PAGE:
Mindfulness for Kids – Learning to Manage Emotions
Mindfulness for kids opens up a world of possibilities to help children be healthy and happy. It can improve attention and train their brains in empathy, tranquility, and emotional management. Also, getting our little ones started in the world of meditation makes it easier for them to get in touch with themselves. The idea is that they can more readily adapt to any situation, especially those they deal with every day.
We know that mindfulness during our complex, adult day-to-day lives has many benefits. The things we have to deal with – on a professional and personal level – make their mark on us. They add stress and anxiety to our lives. To deal with this, meditation and mindfulness strategies are helpful, cathartic, and effective.
Let’s offer a safe space to our children. A space free of stress and anxiety. Let’s use mindfulness to teach them where their center is. Let’s help them reach a calm space where they can better understand their emotions.
Since mindfulness and other techniques are so useful for adults, why don’t we teach them to children? Interestingly, there are already many schools all over the world that include this practice in the classroom. They include breathing, meditation, and mindfulness exercises in the daily routine. These help the children achieve their developmental milestones more easily.
However, it is important that we establish these types of exercises from an early age. We all know, for example, how hard it could be to do relaxation exercises with middle schoolers for the first time. In schools that incorporate mindfulness, however, children as young as 3 and 4 see it as normal. They are used to spending time in silence or concentrating on their own breathing. In that sense, they have a headstart and can advance more quickly in developing other abilities.
Let’s see how and in what way we can help children get started in this extensive and highly beneficial practice…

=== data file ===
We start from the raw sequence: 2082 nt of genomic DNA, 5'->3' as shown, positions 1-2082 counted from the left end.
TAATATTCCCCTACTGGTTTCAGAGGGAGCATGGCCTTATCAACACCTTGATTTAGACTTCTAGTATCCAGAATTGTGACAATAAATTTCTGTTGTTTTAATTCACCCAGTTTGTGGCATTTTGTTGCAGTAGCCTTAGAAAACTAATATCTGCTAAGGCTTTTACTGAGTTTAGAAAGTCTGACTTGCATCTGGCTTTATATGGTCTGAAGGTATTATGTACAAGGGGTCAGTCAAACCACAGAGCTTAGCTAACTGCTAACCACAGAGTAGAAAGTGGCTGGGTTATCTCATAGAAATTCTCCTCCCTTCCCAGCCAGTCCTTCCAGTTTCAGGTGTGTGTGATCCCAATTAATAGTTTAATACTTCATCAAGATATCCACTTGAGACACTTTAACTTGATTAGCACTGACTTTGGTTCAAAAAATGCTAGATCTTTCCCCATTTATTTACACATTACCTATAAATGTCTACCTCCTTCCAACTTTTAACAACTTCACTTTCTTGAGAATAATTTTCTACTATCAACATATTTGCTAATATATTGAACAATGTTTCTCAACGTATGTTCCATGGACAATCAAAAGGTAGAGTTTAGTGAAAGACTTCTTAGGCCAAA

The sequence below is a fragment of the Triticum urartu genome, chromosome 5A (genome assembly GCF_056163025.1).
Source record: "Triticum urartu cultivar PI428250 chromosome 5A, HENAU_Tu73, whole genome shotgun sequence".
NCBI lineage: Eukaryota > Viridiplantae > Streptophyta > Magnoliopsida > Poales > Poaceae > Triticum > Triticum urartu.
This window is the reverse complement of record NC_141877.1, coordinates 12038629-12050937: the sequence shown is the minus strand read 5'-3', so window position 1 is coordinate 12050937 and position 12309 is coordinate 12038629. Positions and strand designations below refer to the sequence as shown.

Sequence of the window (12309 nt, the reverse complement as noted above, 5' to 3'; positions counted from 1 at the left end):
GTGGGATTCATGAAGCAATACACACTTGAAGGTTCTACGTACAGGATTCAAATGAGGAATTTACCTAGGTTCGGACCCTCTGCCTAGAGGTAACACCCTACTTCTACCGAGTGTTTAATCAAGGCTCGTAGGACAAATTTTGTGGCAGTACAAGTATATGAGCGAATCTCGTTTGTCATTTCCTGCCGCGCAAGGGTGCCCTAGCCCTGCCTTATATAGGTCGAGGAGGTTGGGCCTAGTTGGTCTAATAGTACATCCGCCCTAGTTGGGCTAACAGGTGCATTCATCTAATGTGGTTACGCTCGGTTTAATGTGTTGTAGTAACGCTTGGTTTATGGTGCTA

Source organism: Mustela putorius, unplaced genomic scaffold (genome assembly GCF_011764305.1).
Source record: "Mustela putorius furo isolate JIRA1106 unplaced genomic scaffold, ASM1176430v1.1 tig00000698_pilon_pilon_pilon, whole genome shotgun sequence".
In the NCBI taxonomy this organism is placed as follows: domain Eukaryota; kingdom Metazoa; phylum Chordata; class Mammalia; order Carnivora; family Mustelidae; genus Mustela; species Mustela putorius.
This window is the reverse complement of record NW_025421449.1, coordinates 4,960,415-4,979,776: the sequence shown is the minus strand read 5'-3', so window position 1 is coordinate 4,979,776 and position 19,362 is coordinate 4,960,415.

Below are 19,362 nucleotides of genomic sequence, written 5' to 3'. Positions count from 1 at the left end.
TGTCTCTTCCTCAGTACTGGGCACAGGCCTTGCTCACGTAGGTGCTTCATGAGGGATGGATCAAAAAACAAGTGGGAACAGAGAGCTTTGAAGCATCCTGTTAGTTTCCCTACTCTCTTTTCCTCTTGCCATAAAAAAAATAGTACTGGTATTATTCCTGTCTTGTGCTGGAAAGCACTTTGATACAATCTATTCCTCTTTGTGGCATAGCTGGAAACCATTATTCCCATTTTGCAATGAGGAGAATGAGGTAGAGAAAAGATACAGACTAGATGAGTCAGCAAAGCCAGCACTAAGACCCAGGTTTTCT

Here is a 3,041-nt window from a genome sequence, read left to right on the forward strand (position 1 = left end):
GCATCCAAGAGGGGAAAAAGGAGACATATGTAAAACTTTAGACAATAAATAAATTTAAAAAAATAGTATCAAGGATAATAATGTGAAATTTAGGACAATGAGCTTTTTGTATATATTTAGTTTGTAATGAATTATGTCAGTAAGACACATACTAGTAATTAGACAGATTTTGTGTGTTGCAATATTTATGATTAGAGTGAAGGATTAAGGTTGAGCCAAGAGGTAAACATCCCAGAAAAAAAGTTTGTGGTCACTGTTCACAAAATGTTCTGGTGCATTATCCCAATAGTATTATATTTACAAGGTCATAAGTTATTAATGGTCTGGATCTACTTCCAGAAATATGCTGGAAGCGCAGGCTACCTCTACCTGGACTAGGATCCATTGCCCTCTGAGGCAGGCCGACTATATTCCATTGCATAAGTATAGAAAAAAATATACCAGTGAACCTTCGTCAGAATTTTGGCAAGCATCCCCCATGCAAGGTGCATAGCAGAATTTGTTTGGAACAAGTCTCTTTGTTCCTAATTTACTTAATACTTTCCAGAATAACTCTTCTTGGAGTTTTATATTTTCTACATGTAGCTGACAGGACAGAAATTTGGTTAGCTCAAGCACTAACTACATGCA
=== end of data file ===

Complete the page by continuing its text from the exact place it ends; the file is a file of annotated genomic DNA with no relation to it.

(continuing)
Mindfulness for kids – benefits and challenges
Many countries with well-developed education systems recognize the benefits of mindfulness for kids. The UK, Canada, Holland, the United States, and Australia all plan to include it in the general curriculum. By 2020, mindfulness practice should be in every school. At the moment, they are introducing it progressively to very young children. The goal is to take advantage of young children’s receptive brains.
If you are wondering what is the best age to start to incorporate mindfulness, we have to stress one small detail. It is ideal to start at around 3 years old. However, if we want to get results, we have to be consistent so that it becomes a habit. Then, it will keep itself going. Let’s take a closer look at this idea.
I’m interested in the world around me
The main objective of mindfulness for kids is to awaken their curiosity and attention. We don’t want their capacity for amazement to ever fade. The same goes for their interest in connecting with the outer world from their receptive, relaxed, and confidence inner selves.
I am more aware of my surroundings
Likewise, the ability to better focus their attention on specific things enhances concentration. This is key in our overstimulated world. Small children don’t have stable or reasonable filters to manage this sensory onslaught.
I understand, I control, and I channel negative emotions
On the other hand, just as we mentioned earlier, mindfulness is more than a series of exercises to adopt as a way of life. Its techniques, philosophy, and focus can provoke changes in us that can change our perspective.
Kids, for their part, will be able to better manage their negative emotions from an early age. They will understand where their anger or sadness comes from. As a result, they will be able to channel it in the right way. That, in turn, will improve their social skills and the way they relate to other people. Consequently, they will be able to avoid violent and aggressive situations in the classroom.